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Treaty Research Guide: Introduction

Treaty Basics

Treaties are a significant source of international law (i.e. law between states), and nations have crafted treaties to govern their relationships with one another for centuries.  Researchers often learn of treaties that may be relevant to their topic via secondary sources, and if you are not sure whether there are treaties relevant to you research, it is worth locating books, articles, and reputable web resources discussing your topic to first identify relevant agreements. 

Locating treaty text

Once you have identified relevant treaties, locating the text of those treaties may be relatively easy.  Most current multilateral treaties (agreements between more than two state parties) are deposited with international organizations who provide their text and status information on the web.  Locating bilateral treaties (agreements between two state parties) can be more challenging.  Bilateral treaties to which the U.S. is a party may be published in official U.S. treaty publications (see Sources for further information), but locating bilateral treaties between other nations may require searching foreign legal materials, resources with global coverage such as the United Nations Treaty Series, commercial databases, and beyond.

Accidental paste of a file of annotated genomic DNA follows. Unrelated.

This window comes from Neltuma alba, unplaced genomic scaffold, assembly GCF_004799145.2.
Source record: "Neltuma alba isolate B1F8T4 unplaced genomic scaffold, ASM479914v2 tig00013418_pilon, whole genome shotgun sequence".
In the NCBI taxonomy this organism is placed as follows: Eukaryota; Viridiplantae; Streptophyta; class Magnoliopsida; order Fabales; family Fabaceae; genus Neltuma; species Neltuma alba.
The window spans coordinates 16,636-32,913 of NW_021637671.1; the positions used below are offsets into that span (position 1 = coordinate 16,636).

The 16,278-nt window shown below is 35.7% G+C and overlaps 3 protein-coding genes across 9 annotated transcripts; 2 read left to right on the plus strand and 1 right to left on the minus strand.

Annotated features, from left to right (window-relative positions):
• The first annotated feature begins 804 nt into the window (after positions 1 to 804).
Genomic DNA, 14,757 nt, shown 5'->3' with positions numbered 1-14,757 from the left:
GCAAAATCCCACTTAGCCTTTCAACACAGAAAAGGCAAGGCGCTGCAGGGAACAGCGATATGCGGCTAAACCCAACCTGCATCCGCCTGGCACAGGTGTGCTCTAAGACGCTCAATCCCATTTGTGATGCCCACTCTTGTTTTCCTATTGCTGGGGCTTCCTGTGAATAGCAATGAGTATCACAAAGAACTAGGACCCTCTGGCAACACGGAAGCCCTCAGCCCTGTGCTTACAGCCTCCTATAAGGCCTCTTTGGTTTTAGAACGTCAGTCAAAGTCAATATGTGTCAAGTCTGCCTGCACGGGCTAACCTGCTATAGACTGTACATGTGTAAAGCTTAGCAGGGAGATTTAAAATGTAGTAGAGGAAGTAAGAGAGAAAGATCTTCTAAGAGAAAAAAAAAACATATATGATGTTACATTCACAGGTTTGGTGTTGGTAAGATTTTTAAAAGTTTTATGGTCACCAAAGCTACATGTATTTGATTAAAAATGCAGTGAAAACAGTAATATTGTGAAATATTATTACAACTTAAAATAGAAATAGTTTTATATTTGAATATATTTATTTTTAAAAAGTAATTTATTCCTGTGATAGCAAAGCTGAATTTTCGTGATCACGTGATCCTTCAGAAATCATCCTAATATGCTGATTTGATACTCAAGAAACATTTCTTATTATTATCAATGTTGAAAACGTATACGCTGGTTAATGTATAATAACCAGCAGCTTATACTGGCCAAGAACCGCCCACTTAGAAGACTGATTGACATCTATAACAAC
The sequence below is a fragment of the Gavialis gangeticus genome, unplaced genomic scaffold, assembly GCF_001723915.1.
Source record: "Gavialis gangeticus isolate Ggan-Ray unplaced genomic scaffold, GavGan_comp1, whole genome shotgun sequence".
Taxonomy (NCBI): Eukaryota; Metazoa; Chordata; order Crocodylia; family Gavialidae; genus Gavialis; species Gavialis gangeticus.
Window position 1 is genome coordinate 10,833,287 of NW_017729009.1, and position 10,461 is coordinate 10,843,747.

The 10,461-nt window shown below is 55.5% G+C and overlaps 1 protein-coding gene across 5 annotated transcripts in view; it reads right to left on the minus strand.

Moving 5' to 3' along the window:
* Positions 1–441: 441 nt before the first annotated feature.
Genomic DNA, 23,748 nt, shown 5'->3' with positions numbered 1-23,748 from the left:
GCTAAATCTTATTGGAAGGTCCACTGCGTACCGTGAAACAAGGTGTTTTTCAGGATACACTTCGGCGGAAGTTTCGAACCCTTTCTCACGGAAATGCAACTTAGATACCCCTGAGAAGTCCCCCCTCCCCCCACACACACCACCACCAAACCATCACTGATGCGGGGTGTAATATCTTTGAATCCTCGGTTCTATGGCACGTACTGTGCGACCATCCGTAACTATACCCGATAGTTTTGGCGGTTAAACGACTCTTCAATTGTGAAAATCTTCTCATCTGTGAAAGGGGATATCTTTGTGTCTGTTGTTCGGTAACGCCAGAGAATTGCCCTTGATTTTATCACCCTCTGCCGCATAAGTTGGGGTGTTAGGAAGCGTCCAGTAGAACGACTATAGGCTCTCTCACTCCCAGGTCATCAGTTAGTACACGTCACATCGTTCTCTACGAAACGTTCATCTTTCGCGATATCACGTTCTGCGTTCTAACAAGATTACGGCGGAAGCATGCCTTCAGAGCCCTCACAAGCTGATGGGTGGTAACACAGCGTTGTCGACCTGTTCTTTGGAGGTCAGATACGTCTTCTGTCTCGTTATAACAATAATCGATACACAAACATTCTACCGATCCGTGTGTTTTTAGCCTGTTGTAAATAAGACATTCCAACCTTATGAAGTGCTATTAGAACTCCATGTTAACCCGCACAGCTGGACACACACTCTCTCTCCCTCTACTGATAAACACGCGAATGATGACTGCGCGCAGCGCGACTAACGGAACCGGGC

Beyond the text:

Researchers should understand that once they have located the text of their relevant treaty, their work may not yet be complete.   

  • Reservations, understandings, and declarations:  For multilateral treaties, states may agree to sign a treaty, but subject to certain reservations, understandings, and/or declarations ("RUDs").  RUDs can alter the scope and effect of a treaty in a particular state in minor or significant ways.  Researchers should locate RUDs lodged by their state parties of interest.  These are typically published by the depositary (the entity charged with administering that agreement) of the treaty, and are often available on the web.
  • Ratification: Though state negotiators may sign an agreement, state parties must typically then ratify the treaty to legally bind their state to the agreement per international law.  States each have their own ratification process.  In the U.S., treaties are submitted to the Senate and ratified if 2/3 of the chamber votes to do so.
  • Domestic implementing measures: Signatory nations may opt to, or be required to, promulgate domestic measures implementing the treaty.  Researchers may need to locate content such as domestic legislation to understand how a treaty operates in a particular state. 
  • Self-executing nature:  Some treaties are enforceable without further domestic measures, while others are considered "non-self-executing" and require legislative or other domestic legal action.
  • Dates of entry into force:  Agreements do not necessarily enter into force upon signature.  Parties may agree to a particular date of entry into force, and dates of entry into force may differ between parties depending on their ratification processes.
  • Modifications: Even when nations have completed all of the above treaty- making efforts, they may later modify their earlier agreement.  Modifications are often published as subsequent agreements (ex. "protocols")

See the Treaty Vocabulary section of this guide for resources offering additional terminology with which you should familiarize yourself.

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Emily McCutcheon